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Bromine release in the high Arctic: what is the role of aerosols?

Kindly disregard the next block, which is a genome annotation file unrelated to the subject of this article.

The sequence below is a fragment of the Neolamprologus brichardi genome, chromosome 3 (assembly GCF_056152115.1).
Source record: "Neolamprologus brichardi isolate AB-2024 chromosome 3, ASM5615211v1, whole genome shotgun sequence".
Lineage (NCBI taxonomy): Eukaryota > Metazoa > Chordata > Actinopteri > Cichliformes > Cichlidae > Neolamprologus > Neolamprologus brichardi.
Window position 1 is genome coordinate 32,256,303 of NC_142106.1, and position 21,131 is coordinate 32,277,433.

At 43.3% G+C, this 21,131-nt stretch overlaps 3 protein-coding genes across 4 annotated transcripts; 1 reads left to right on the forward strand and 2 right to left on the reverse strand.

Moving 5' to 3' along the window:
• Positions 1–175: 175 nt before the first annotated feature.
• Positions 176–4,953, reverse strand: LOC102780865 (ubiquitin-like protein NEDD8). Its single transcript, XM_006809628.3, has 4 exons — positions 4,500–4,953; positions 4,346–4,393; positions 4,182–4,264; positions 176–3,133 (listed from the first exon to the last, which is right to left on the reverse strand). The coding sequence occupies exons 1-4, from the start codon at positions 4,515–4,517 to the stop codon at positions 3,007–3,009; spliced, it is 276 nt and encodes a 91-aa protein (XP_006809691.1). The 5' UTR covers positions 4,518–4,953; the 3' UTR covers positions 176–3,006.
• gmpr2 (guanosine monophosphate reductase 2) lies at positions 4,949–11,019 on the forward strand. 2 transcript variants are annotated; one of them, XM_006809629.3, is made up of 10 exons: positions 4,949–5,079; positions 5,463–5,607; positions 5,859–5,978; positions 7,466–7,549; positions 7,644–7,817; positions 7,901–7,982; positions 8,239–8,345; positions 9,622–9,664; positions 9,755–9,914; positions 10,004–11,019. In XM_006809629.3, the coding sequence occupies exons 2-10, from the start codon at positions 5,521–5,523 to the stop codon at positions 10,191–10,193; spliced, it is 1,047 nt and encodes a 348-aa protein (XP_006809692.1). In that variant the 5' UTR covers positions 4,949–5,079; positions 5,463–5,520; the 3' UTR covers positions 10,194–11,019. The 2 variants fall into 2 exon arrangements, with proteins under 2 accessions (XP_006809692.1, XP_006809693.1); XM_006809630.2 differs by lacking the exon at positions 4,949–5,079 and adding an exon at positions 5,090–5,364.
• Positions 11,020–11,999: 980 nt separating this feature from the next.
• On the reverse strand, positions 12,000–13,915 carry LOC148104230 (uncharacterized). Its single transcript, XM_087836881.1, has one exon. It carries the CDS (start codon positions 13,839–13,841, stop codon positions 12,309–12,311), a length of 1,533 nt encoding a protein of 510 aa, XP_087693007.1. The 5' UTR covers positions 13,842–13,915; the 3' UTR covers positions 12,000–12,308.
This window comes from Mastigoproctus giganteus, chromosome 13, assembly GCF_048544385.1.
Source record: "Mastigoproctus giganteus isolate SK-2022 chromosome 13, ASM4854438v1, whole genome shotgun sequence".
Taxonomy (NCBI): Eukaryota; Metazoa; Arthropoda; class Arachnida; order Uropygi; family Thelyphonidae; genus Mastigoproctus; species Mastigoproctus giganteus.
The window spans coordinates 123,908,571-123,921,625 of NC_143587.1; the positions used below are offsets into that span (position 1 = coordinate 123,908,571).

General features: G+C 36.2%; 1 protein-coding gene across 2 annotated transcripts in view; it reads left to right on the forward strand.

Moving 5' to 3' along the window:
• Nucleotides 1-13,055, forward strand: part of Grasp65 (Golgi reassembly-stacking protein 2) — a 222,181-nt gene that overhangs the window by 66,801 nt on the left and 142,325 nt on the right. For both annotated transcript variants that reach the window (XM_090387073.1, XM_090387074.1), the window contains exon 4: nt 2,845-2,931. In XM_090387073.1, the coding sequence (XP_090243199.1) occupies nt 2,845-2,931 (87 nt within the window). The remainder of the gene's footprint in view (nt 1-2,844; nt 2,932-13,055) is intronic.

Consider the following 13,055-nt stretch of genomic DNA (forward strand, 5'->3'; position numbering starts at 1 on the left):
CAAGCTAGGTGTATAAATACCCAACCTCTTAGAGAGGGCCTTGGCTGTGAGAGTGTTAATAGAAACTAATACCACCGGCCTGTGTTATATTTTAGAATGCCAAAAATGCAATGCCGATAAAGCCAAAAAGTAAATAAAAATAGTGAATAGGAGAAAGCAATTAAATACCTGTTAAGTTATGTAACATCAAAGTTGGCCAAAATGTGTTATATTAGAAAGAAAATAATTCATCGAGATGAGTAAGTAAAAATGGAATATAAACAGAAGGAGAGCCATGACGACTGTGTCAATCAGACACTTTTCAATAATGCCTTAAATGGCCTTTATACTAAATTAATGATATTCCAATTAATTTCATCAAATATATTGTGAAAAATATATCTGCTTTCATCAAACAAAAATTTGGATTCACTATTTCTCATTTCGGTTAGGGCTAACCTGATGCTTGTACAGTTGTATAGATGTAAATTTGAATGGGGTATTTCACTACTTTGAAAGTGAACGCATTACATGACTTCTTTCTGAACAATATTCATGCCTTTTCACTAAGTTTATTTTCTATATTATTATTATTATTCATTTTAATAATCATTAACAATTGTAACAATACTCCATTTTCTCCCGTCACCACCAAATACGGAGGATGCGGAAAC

Exponential build-up of bromine in the polar troposphere is linked to severe multi-day ozone depletion events in springtime. Recent research suggests that saline snowpack and aerosols are the main sources of bromine, but the exact mechanisms of, and conditions required for these ‘bromine explosions’ are not well understood. The two main sources of aerosol in the Arctic spring are transported pollution (Arctic haze), and larger particles produced from the open ocean or potentially through the sublimation of blowing snow. Both types of particles are rich in sea salt and could contribute to bromine release. Eureka, Nunavut (80°N) is an excellent location to monitor springtime bromine explosions and aerosol concentrations. Profiles of bromine monoxide (BrO) retrieved from Multi-AXis Differential Optical Absorption Spectroscopy (MAX-DOAS) measurements show that there is no clear correlation between BrO concentration and haze aerosol. However, larger aerosols correlate well with observed BrO, indicating that these aerosols are likely a source of bromine. This talk investigates the potential direct and indirect links between bromine activation and aerosols in the high Arctic